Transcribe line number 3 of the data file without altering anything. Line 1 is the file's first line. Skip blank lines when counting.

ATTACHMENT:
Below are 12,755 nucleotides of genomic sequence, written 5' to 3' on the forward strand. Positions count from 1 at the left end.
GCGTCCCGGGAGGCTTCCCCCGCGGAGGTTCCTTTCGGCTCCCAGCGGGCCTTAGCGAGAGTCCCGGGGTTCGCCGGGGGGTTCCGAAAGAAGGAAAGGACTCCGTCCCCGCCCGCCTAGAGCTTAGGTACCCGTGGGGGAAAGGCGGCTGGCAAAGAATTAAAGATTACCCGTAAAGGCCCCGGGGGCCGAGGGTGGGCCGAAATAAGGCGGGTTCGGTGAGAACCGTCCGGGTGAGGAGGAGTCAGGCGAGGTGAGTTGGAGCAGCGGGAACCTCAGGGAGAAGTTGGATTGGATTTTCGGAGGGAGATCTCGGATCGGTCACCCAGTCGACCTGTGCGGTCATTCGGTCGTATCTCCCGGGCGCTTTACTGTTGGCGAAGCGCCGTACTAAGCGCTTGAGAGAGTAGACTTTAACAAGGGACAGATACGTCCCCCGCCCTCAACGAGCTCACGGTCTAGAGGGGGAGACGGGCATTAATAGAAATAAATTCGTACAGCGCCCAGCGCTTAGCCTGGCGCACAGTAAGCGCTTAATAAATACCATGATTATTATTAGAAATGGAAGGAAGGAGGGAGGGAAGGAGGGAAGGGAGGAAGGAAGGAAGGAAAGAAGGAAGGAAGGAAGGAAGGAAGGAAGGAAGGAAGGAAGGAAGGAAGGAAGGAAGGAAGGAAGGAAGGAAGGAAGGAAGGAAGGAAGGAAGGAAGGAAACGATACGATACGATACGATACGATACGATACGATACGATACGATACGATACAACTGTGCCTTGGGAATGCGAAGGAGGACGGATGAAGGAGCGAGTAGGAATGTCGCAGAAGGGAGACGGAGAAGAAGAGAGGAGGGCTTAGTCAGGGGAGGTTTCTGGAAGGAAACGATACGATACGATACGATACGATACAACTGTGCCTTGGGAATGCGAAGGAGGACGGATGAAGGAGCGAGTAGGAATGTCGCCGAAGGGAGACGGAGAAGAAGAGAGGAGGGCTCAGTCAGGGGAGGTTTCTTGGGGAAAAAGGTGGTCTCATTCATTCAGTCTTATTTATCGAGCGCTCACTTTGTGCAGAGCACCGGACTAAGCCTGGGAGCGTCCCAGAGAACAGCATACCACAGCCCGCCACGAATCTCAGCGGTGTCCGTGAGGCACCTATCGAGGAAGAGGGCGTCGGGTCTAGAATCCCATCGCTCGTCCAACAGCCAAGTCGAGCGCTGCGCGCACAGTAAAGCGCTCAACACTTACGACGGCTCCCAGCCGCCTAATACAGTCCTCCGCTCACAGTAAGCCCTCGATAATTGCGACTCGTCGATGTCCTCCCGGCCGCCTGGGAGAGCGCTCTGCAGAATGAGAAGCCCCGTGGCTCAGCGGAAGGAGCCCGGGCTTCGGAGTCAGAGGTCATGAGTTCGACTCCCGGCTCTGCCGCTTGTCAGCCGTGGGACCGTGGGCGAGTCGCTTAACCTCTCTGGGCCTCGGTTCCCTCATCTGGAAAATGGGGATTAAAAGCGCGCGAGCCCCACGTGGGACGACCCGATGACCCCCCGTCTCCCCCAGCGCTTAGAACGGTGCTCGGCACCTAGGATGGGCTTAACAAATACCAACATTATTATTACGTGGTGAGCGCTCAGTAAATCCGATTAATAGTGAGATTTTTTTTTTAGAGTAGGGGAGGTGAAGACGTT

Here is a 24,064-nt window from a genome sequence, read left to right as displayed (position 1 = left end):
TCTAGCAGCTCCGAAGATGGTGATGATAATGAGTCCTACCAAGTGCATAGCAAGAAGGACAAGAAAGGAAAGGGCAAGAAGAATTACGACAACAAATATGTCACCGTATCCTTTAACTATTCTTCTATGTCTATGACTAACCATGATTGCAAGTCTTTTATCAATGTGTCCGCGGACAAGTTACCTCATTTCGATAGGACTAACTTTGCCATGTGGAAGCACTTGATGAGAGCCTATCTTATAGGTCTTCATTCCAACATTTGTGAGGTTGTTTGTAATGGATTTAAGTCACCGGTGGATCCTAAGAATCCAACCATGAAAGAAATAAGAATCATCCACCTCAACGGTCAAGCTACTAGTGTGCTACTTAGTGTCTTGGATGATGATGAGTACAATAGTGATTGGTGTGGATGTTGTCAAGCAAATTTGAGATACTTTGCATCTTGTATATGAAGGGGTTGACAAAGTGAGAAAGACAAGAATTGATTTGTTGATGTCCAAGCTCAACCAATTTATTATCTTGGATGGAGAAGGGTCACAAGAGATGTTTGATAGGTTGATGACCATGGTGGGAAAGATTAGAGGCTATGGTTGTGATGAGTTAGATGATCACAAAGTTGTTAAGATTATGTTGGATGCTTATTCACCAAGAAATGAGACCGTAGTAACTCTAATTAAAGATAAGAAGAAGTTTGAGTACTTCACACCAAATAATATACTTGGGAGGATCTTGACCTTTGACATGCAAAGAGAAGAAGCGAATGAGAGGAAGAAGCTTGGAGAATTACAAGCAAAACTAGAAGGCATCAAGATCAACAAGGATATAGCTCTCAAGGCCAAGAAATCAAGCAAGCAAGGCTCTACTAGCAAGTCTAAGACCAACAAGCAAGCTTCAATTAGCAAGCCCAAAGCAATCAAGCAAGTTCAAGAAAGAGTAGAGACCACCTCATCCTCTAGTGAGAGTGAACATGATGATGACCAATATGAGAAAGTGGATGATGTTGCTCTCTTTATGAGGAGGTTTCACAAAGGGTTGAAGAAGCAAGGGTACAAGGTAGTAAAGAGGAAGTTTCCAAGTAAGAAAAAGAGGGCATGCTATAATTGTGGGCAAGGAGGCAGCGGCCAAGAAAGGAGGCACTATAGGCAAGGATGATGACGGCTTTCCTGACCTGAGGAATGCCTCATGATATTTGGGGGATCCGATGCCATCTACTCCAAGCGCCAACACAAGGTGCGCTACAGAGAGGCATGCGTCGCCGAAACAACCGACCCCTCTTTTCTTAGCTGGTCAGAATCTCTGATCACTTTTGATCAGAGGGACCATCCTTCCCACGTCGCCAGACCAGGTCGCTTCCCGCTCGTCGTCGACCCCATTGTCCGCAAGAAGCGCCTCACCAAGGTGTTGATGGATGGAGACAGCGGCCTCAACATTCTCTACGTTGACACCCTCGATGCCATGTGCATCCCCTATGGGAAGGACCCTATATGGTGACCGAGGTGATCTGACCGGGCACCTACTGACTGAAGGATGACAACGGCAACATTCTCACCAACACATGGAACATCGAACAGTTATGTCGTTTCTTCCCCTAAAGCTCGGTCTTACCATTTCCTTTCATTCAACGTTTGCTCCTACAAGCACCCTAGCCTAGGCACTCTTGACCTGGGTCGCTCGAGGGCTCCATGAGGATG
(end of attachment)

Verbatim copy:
Here is a 24,064-nt window from a genome sequence, read left to right as displayed (position 1 = left end):